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1. There’s a parrot named Puck, listed in the Guinness World Book of Records as “The bird with the largest vocabulary in the world” with a vocabulary of 1728 words.
Puck was a budgerigar parrot, also known as a budgie. In America, they are commonly called parakeets. In 1995, Puck was introduced into the Guinness Book of World Records for his highly impressive vocabulary. From then on, he was recognized as the “bird that knew over 1728 words”. Puck became a star, and Guinness Book took part in interviews in order to answer questions about the talented bird.
To prove his worth, Puck was tested for a six month period. 21 different volunteers took turns observing the bird speaking different words and creating his own phrases. The volunteers wrote down the words that Puck said, proving that he had a very developed vocabulary.
The bird’s main quality was that he could create his own sentences out of the words in his vocabulary. Puck had a very developed sense of his surroundings and could react to them. On one Christmas morning, Puck said, “It’s Christmas. That’s what’s happening. That’s what it’s all about. I love Pucky. I love everyone” almost as if he was in the Christmas spirit as well.
After being accepted into the Guinness Book of World Records, puck died from a gonadal tumor on August 25th, 1994. The parakeet was only five years old. Puck appeared in the Guinness Books from 1995 to 1998, left out from 1999 to 2002, and then appeared again in 2003 and 2004. The little bird lived a short life, but one that was very interesting, and he had gained recognition all over the world for his talent.
2. Koreans Believe, Sleeping in a Closed Room with an Electric Fan Turned on can Cause Death.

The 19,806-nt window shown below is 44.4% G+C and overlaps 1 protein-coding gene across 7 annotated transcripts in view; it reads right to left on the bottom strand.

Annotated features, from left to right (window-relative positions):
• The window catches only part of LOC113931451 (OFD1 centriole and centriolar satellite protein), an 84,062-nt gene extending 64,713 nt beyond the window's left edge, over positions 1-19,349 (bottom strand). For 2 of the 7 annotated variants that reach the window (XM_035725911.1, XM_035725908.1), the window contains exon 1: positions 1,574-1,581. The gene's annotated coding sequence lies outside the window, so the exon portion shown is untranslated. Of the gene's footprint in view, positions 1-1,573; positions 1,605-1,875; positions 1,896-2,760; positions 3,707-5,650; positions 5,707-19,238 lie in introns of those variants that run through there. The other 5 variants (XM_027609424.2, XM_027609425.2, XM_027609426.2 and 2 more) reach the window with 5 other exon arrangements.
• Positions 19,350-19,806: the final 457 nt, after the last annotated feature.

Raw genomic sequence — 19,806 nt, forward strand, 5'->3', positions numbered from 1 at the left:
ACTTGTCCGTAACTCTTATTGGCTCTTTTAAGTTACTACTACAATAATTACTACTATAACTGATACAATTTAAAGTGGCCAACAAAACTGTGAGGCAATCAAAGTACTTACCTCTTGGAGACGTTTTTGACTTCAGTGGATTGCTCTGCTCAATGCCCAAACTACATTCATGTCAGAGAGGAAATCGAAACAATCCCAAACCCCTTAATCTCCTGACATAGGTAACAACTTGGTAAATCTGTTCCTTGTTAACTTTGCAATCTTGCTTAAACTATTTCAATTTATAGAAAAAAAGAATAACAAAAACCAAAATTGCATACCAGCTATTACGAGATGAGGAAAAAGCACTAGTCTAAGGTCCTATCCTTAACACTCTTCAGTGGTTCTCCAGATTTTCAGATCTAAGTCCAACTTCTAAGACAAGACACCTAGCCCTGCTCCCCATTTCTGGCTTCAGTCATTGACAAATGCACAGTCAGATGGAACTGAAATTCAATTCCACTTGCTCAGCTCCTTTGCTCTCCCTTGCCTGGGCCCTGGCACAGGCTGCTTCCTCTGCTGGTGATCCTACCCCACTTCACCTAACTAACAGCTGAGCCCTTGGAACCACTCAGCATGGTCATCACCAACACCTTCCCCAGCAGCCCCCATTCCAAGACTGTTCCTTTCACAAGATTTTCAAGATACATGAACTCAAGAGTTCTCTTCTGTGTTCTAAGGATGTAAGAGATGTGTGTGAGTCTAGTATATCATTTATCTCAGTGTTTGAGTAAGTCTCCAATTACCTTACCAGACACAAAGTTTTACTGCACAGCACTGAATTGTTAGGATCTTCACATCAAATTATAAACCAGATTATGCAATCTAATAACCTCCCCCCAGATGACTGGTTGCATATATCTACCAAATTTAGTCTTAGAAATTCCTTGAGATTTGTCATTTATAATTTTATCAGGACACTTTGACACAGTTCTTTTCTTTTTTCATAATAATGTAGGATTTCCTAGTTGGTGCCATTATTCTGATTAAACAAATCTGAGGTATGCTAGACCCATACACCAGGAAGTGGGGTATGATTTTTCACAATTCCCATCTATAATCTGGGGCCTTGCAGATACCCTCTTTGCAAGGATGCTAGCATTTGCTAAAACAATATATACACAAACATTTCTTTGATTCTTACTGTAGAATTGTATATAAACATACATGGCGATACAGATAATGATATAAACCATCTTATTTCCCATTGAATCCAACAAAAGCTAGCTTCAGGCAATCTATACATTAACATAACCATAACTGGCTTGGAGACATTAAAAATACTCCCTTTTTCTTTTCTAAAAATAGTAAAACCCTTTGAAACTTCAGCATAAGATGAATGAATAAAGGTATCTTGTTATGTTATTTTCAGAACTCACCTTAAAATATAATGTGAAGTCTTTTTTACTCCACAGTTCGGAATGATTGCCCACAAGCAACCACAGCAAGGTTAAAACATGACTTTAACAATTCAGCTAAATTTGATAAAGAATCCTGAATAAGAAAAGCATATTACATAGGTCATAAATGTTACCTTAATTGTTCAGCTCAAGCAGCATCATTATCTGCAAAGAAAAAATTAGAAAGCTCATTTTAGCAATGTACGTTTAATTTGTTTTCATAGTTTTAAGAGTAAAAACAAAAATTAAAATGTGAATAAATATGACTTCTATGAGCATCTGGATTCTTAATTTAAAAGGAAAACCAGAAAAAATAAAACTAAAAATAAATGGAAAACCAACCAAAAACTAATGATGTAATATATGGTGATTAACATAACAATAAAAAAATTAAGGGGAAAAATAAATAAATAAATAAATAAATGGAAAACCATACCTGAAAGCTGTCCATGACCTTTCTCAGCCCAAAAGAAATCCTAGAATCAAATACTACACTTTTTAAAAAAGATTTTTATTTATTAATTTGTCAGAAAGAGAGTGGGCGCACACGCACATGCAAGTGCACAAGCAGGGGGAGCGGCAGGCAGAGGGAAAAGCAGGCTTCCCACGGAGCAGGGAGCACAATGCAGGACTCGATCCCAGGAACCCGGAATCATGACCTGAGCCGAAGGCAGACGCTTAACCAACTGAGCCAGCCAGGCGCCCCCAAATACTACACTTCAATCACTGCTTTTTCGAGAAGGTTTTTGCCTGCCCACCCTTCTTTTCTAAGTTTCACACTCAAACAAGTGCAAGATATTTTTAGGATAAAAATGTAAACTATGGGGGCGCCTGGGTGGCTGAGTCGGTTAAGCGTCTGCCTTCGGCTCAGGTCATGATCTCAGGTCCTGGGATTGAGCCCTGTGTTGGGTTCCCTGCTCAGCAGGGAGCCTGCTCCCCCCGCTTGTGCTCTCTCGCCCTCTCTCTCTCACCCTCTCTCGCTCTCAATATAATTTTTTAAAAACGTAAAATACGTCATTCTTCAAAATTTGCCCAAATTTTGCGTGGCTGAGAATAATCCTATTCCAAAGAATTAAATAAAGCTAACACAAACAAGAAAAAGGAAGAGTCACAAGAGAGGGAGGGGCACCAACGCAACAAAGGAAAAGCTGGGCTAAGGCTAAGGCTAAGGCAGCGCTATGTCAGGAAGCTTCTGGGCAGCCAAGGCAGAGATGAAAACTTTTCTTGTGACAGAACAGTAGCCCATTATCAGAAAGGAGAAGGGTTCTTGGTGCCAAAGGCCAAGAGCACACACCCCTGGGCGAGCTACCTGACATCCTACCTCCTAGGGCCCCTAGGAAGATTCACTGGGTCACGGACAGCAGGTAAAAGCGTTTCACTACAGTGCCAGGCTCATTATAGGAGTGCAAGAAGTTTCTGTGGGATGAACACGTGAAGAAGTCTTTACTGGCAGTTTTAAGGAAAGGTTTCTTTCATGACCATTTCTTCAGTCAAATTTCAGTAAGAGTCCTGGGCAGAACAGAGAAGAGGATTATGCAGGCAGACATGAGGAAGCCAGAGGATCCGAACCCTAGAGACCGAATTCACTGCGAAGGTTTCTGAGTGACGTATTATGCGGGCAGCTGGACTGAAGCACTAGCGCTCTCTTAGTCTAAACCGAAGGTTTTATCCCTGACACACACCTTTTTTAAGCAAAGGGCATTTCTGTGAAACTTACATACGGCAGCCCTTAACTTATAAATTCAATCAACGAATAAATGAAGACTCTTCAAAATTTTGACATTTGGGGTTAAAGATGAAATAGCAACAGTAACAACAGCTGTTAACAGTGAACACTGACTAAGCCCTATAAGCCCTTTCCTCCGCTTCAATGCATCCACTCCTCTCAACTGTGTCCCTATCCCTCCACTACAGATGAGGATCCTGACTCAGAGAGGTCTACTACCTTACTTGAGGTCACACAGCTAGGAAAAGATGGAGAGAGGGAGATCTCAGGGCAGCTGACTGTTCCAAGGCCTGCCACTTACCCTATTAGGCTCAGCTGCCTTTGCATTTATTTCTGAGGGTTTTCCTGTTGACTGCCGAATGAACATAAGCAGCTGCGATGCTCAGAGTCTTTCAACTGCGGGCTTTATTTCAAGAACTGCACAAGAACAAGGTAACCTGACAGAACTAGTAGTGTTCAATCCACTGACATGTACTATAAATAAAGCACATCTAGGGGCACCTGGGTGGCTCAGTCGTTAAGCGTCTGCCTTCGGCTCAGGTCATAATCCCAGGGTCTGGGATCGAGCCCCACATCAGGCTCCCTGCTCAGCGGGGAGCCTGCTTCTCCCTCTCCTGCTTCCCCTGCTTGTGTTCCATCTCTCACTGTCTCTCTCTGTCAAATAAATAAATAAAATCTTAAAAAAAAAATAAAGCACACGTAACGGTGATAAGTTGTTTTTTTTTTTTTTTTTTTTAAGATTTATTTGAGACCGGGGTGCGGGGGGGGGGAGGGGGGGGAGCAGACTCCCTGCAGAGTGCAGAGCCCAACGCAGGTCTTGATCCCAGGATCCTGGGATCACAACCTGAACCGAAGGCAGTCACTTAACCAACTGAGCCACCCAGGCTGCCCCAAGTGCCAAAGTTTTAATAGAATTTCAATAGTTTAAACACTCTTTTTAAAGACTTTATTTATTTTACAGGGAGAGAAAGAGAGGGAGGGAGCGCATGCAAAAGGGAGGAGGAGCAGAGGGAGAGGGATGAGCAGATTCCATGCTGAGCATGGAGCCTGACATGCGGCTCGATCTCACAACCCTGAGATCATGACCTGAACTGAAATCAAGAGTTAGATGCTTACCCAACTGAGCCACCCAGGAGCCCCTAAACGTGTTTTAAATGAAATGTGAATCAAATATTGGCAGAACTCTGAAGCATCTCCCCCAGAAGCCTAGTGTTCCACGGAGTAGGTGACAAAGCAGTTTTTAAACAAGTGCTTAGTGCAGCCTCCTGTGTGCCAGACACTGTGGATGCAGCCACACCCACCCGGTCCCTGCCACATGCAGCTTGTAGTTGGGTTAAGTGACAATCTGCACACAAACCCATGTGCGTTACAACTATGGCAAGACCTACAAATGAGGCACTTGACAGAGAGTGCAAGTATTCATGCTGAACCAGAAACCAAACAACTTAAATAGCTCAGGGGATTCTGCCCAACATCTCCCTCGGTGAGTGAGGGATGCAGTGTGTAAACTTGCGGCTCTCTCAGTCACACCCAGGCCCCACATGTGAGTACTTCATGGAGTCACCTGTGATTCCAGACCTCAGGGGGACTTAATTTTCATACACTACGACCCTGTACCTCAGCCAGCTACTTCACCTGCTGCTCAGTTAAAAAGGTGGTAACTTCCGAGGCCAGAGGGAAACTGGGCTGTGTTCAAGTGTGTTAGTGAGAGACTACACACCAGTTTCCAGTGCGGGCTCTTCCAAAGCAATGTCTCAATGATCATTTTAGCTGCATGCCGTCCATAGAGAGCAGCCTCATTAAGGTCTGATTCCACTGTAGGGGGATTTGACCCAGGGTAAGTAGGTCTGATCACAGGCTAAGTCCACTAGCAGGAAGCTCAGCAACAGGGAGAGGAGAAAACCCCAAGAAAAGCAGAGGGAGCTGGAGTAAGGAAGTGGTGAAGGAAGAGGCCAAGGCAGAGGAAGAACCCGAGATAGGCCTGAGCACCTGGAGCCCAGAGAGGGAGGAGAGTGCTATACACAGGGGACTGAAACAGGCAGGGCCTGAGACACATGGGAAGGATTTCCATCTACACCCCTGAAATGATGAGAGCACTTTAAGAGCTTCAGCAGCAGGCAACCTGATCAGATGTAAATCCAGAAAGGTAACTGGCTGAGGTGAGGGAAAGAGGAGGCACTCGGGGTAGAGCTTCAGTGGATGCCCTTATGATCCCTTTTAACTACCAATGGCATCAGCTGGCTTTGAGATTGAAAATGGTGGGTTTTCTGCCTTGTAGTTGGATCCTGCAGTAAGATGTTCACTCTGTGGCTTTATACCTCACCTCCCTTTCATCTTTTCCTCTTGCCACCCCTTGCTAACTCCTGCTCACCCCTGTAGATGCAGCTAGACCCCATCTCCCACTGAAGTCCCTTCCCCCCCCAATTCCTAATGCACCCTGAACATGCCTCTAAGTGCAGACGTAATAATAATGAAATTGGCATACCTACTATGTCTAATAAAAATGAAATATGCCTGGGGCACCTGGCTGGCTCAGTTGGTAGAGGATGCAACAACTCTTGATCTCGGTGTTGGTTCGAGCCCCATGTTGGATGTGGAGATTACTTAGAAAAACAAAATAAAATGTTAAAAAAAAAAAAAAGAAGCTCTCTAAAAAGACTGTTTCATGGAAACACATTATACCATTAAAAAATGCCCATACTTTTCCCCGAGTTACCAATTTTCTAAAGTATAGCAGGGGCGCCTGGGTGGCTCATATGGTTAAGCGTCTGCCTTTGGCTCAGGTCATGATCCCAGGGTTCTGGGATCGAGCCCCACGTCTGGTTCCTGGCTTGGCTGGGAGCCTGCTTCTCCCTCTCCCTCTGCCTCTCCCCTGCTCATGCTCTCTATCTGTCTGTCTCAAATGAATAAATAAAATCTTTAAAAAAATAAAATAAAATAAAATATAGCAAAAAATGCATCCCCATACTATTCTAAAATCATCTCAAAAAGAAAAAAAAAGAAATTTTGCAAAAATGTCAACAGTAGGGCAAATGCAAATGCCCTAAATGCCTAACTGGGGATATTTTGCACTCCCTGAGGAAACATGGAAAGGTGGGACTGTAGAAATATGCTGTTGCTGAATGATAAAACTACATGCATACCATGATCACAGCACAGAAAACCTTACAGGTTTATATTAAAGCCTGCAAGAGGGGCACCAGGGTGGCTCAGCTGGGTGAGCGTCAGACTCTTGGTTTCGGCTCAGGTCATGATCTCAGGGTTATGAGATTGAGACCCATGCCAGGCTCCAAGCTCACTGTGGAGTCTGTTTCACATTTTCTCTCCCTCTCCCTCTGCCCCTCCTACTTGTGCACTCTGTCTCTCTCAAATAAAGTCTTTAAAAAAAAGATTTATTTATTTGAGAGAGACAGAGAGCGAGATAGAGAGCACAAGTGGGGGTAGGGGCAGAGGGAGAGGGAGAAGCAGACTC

In South Korea, there is a common and incorrect belief that sleeping with an electric fan in a closed room can cause hypothermia and result in death. The phenomena is known as ‘fan death’. According to the Korean government, “In some cases, a fan turned on too long can cause death from suffocation, hypothermia, or fire from overheating.”
Hypothermia is the condition in which the temperature of the human body drops below the normal required for metabolism and other bodily functions i.e 35.0 °C.
In 2006, the Korea Consumer Protection Board issued a public safety message claiming that, oxygen deprivation from the use of electric fans and air conditioners in closed rooms was one of the five most common summer accidents or injuries according to their collected data.
The Board in its message warned people to set timers to their fans and keep their room doors open. And if possible change the wind direction of the fan.
Dr. Yeon Dong-su, a dean at Kwandong University says that,
It doesn’t matter so much about the temperature of the room, If it is completely sealed, then in the current of an electric fan, the temperature can drop low enough to cause a person to die of hypothermia.
3. A Bosnian man faked his own death just to see who would come to his funeral. Only his mother showed up.